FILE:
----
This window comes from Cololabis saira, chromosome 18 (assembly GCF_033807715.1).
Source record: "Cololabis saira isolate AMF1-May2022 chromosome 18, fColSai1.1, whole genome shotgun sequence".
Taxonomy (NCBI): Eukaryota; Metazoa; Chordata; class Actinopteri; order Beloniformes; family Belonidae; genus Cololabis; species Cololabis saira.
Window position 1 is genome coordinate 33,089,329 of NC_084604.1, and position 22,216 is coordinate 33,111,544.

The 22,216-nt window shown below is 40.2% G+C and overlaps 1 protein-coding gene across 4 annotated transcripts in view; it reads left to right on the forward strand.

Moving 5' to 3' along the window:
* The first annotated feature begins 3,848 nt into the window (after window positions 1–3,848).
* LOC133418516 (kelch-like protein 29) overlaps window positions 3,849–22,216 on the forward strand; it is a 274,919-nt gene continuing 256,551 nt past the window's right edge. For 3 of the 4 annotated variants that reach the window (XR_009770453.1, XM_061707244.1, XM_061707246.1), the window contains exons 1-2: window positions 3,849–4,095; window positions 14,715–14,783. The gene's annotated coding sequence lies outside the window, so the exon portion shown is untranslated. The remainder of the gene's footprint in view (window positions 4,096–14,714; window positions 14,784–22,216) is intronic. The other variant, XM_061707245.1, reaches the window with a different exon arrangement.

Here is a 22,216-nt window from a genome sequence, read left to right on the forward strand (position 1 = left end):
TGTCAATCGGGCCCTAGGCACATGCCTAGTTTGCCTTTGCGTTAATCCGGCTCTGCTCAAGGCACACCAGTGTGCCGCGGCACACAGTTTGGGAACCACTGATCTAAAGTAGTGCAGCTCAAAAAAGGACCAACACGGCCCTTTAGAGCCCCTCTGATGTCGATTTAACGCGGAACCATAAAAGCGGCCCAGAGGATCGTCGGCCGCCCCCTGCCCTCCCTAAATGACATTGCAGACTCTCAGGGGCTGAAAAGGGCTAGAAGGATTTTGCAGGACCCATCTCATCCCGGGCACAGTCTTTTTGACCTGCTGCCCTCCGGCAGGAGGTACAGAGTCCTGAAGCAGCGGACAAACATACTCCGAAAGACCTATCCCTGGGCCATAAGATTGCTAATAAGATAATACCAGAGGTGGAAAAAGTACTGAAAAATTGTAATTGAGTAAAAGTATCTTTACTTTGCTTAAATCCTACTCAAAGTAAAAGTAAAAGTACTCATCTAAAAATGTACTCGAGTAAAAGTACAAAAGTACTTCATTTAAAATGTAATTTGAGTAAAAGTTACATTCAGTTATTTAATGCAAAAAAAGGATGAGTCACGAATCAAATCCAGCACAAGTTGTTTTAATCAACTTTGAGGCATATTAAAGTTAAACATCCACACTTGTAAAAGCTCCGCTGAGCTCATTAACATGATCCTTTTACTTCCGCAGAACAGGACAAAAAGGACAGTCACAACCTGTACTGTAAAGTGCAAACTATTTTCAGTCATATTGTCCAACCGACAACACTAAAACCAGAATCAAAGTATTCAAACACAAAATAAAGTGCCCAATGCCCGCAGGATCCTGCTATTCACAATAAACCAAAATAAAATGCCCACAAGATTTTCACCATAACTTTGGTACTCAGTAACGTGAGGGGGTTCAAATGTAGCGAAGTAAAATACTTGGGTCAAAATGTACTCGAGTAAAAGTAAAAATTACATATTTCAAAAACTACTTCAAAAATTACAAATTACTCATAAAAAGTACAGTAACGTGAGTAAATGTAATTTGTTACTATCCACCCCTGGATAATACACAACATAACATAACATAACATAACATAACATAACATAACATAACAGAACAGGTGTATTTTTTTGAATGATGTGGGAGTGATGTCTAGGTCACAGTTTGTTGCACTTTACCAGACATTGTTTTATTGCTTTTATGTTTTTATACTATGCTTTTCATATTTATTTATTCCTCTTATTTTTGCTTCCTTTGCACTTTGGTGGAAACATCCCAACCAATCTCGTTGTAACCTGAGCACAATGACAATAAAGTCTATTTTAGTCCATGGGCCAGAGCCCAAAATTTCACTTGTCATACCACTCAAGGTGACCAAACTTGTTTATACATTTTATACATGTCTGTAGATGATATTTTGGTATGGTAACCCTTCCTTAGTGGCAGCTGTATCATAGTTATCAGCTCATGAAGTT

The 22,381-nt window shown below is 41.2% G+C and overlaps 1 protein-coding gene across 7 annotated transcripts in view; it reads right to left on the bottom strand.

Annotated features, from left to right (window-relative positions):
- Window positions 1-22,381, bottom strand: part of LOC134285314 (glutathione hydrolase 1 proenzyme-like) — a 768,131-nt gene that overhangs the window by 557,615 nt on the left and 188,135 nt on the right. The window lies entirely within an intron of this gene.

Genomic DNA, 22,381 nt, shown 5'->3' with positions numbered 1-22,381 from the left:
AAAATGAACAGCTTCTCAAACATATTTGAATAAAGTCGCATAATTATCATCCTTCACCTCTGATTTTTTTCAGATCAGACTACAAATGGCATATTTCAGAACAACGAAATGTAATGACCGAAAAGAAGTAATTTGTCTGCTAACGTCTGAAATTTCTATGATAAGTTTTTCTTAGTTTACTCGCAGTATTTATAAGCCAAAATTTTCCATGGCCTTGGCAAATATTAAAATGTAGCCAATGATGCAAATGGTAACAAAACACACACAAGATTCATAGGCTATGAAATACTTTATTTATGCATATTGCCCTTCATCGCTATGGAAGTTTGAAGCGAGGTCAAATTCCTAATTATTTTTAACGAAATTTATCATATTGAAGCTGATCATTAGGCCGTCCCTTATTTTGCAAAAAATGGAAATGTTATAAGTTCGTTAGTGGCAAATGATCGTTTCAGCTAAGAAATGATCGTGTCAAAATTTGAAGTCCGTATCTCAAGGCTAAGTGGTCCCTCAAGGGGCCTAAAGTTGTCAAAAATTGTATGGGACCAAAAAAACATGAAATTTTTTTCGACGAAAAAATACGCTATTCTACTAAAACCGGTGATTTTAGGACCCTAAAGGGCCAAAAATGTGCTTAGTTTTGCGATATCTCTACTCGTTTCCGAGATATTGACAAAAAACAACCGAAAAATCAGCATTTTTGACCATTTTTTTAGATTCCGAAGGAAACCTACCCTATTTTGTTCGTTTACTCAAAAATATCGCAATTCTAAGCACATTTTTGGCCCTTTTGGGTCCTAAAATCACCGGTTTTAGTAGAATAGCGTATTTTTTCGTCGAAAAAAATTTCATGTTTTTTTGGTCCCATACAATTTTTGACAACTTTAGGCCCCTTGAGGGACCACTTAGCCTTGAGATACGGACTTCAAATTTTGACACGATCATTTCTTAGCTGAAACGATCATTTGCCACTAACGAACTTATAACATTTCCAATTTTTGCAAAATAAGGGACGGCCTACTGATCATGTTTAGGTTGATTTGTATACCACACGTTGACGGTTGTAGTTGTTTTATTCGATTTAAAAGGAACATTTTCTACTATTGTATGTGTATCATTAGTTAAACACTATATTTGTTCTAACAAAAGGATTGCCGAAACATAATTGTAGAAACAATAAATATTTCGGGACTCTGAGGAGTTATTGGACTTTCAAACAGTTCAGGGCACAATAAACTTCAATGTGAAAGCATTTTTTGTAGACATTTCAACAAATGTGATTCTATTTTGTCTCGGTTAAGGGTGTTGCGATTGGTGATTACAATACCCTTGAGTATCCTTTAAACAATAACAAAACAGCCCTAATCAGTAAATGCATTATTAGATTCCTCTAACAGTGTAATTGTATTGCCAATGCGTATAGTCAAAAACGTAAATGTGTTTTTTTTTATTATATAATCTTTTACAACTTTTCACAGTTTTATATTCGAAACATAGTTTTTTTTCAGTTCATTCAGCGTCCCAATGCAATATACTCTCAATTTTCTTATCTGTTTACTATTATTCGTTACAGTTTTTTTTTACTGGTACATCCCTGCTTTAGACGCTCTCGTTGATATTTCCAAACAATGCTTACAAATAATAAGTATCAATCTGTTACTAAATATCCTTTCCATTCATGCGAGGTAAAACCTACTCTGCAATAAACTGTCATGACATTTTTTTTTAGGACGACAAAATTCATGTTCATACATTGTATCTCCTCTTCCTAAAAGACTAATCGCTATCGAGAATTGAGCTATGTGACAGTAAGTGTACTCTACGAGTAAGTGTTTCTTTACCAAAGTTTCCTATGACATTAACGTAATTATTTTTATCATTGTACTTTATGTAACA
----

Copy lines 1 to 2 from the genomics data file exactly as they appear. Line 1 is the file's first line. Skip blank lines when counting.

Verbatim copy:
This window comes from Cololabis saira, chromosome 18 (assembly GCF_033807715.1).
Source record: "Cololabis saira isolate AMF1-May2022 chromosome 18, fColSai1.1, whole genome shotgun sequence".